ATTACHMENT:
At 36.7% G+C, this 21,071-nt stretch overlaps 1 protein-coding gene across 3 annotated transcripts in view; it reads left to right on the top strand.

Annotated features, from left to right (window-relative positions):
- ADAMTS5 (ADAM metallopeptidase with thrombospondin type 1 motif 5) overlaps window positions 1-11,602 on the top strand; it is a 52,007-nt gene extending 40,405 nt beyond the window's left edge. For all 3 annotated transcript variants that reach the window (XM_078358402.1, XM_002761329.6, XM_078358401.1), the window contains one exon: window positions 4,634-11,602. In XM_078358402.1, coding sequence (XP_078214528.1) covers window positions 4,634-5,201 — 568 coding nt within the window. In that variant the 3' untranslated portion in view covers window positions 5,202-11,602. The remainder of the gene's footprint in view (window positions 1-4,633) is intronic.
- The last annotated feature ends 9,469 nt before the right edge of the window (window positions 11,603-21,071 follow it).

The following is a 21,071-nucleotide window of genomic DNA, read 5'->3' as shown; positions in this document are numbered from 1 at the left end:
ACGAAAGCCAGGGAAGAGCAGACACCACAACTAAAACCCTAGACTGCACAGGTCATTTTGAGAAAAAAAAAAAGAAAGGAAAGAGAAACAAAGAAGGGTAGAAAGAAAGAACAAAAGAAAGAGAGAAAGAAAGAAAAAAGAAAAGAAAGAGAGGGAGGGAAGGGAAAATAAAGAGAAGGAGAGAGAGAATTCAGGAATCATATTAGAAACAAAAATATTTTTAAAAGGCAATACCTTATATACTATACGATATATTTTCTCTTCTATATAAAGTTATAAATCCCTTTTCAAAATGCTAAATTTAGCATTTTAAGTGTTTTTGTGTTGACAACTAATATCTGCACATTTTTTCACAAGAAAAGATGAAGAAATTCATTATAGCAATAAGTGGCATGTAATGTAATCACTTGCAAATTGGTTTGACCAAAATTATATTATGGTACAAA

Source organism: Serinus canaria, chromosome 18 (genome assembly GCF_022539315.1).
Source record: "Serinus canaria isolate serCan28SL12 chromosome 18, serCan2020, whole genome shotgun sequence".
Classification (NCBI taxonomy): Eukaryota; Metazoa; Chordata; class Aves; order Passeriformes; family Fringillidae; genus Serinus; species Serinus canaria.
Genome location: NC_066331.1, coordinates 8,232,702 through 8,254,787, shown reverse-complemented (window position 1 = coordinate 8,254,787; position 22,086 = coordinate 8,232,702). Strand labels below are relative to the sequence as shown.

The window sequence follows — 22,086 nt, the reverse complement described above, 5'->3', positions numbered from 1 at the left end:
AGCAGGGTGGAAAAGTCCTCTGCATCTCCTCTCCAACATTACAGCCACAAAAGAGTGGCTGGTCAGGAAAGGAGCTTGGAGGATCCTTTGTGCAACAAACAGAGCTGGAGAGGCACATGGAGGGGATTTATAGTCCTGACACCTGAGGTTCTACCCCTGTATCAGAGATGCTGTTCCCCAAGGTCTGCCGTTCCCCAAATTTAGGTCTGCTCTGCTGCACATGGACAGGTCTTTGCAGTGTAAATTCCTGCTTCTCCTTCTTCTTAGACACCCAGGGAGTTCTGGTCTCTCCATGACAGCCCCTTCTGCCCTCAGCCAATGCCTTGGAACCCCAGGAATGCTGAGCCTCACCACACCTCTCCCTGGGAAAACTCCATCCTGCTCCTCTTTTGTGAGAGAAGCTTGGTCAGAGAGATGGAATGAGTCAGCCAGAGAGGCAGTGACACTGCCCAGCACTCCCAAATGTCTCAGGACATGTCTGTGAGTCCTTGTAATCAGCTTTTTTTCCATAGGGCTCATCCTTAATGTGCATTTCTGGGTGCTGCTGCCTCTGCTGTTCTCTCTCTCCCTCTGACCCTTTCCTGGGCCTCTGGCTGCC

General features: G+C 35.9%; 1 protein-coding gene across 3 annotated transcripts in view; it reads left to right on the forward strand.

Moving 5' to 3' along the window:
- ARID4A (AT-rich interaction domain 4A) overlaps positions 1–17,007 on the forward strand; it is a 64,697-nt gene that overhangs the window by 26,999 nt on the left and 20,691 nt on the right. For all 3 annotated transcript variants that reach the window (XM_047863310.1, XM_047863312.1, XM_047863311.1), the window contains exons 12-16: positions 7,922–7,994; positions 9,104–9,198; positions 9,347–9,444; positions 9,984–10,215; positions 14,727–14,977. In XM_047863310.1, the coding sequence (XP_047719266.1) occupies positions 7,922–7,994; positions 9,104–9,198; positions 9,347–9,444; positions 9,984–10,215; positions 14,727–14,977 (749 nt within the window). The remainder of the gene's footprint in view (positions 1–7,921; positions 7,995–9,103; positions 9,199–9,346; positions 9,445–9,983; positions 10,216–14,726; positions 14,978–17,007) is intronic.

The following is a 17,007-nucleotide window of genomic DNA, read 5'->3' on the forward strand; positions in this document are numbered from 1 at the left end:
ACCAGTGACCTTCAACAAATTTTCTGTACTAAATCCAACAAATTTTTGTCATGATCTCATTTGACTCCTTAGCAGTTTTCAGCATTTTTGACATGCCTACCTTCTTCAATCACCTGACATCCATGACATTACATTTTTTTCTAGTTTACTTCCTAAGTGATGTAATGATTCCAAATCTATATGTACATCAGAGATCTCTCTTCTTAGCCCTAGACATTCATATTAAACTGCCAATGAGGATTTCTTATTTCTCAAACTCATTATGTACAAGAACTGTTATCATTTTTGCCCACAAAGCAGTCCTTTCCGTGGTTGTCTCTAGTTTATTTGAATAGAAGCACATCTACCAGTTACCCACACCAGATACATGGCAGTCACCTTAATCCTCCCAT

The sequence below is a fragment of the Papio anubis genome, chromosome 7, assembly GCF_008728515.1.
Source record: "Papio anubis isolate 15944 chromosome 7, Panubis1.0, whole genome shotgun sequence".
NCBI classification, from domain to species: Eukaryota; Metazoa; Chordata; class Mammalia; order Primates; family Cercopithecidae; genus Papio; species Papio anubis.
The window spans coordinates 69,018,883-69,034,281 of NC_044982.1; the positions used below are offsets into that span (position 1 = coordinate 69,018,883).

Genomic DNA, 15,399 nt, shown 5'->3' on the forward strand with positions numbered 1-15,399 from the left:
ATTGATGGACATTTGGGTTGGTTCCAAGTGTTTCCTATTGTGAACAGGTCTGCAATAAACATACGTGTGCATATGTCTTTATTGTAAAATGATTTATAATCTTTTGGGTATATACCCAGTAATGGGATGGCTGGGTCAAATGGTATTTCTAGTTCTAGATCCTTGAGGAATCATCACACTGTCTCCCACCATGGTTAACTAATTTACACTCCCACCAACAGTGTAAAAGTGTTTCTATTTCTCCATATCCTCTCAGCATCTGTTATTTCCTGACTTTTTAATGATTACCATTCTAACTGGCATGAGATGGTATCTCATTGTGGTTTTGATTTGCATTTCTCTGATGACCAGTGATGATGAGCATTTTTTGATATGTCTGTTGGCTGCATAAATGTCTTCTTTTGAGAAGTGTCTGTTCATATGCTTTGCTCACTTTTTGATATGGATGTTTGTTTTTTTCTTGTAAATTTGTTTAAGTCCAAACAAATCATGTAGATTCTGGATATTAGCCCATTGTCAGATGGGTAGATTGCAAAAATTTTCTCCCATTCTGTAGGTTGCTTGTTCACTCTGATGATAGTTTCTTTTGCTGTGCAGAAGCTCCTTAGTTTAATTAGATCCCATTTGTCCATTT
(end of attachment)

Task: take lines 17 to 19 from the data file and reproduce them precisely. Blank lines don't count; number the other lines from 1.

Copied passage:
ACCAGTGACCTTCAACAAATTTTCTGTACTAAATCCAACAAATTTTTGTCATGATCTCATTTGACTCCTTAGCAGTTTTCAGCATTTTTGACATGCCTACCTTCTTCAATCACCTGACATCCATGACATTACATTTTTTTCTAGTTTACTTCCTAAGTGATGTAATGATTCCAAATCTATATGTACATCAGAGATCTCTCTTCTTAGCCCTAGACATTCATATTAAACTGCCAATGAGGATTTCTTATTTCTCAAACTCATTATGTACAAGAACTGTTATCATTTTTGCCCACAAAGCAGTCCTTTCCGTGGTTGTCTCTAGTTTATTTGAATAGAAGCACATCTACCAGTTACCCACACCAGATACATGGCAGTCACCTTAATCCTCCCAT

The sequence below is a fragment of the Papio anubis genome, chromosome 7, assembly GCF_008728515.1.
Source record: "Papio anubis isolate 15944 chromosome 7, Panubis1.0, whole genome shotgun sequence".